Abstract: The issue of businesses understanding cloud adoptionŽ exists, despite the diverse academic research on cloud adoption. The various approaches (business and technical), theories (Technology‑Organization‑Environment, Transaction cost theory, R esource based view) have resulted in a fragmented and piece‑meal approach to understanding cloud adoption. The purpose of this article is to review and consolidate the diverse literature on cloud adoption. This can help organizations decide their cloud r eadiness and understand the business implications from multiple perspectives. The paper begins with a focused review of existing literature on cloud adoption. The articles in the literature are then systematically classified on various parameters such as the perspective used (business versus technical), the dominant theory used and the adoption factors that are identified. Two existing frameworks are also critiqued to highlight their strengths and limitations. Finally, a short check list based on the c umulative findings is prepared. The review reveals common themes in terms of examining cloud adoption. It shows that cloud adoption has been primarily examined from the innovative technology perspective using the Technology‑Organization‑Environment framew ork. The two other dominant approaches that come up include the economic/cost perspective driven by transaction cost theory and the use of multi‑criteria decision framework. The article contributes by reviewing and consolidating the diverse literature on the topic of cloud adoption. The study organizes the recurrent themes in the reviewed articles in terms four important areas. Within each area, the study also provides some commonly asked questions that could help organizations understand their readiness to adopt cloud. This way, the article integrates different perspectives and provides organizations with a simple, holistic check list to examine business implications of moving to cloud.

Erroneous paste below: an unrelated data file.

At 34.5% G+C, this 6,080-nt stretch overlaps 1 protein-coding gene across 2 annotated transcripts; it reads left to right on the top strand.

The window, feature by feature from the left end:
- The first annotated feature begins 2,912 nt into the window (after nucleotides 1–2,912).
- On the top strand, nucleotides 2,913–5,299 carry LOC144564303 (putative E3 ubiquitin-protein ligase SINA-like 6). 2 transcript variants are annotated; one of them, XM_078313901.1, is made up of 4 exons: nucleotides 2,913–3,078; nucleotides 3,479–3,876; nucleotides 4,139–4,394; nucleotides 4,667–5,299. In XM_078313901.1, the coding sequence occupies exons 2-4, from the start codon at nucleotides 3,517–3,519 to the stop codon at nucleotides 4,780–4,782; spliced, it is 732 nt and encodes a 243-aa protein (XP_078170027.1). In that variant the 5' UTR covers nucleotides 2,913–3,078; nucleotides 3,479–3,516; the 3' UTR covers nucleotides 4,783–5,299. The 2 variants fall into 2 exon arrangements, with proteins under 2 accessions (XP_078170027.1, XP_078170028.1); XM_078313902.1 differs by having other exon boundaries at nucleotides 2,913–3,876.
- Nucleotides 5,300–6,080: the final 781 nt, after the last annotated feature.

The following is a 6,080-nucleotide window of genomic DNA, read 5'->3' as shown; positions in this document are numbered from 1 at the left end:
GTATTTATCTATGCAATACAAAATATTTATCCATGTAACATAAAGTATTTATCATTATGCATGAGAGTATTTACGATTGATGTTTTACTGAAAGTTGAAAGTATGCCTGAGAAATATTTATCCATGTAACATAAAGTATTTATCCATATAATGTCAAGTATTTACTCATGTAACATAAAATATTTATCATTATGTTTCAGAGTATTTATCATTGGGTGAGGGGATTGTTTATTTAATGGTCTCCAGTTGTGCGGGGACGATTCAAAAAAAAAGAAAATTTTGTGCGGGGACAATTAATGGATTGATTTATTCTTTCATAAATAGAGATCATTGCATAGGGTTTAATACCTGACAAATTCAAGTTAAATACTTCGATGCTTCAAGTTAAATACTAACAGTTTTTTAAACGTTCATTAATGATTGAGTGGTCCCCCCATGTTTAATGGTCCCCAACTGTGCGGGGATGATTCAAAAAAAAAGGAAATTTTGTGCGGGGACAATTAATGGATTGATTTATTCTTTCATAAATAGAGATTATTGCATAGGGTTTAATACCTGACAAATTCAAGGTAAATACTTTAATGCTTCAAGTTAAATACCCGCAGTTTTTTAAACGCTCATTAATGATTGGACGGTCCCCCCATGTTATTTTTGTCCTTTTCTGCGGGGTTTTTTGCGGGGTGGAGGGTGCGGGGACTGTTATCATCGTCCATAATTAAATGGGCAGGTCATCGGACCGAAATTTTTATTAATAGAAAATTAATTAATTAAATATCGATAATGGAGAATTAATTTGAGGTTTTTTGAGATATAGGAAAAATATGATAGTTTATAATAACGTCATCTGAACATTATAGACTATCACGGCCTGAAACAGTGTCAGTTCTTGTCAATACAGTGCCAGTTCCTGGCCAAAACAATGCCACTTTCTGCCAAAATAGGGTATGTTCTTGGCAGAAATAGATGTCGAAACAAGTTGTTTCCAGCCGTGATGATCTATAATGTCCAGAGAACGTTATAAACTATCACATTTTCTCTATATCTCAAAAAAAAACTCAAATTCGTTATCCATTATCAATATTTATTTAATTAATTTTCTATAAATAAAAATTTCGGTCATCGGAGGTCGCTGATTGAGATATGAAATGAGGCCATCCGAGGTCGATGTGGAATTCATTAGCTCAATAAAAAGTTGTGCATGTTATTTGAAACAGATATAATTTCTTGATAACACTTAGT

Keywords: Keywords: Cloud computing, technology adoption, diffusion of innovation, technology-organization-environment, transaction cost theory, cloud readiness

 

Share |

Journal Article

Cloud Adoption Decisions: Benefitting from an Integrated Perspective  pp3-21

Deepa Ray

© Mar 2016 Volume 19 Issue 1, Editor: Shaun Pather, pp1 - 82

Look inside Download PDF (free)

Abstract

Abstract: The issue of businesses understanding cloud adoptionŽ exists, despite the diverse academic research on cloud adoption. The various approaches (business and technical), theories (Technology‑Organization‑Environment, Transaction cost theory, R esource based view) have resulted in a fragmented and piece‑meal approach to understanding cloud adoption. The purpose of this article is to review and consolidate the diverse literature on cloud adoption. This can help organizations decide their cloud r eadiness and understand the business implications from multiple perspectives. The paper begins with a focused review of existing literature on cloud adoption. The articles in the literature are then systematically classified on various parameters such as the perspective used (business versus technical), the dominant theory used and the adoption factors that are identified. Two existing frameworks are also critiqued to highlight their strengths and limitations. Finally, a short check list based on the c umulative findings is prepared. The review reveals common themes in terms of examining cloud adoption. It shows that cloud adoption has been primarily examined from the innovative technology perspective using the Technology‑Organization‑Environment framew ork. The two other dominant approaches that come up include the economic/cost perspective driven by transaction cost theory and the use of multi‑criteria decision framework. The article contributes by reviewing and consolidating the diverse literature on the topic of cloud adoption. The study organizes the recurrent themes in the reviewed articles in terms four important areas. Within each area, the study also provides some commonly asked questions that could help organizations understand their readiness to adopt cloud. This way, the article integrates different perspectives and provides organizations with a simple, holistic check list to examine business implications of moving to cloud.

 

Keywords: Keywords: Cloud computing, technology adoption, diffusion of innovation, technology-organization-environment, transaction cost theory, cloud readiness

 

Share |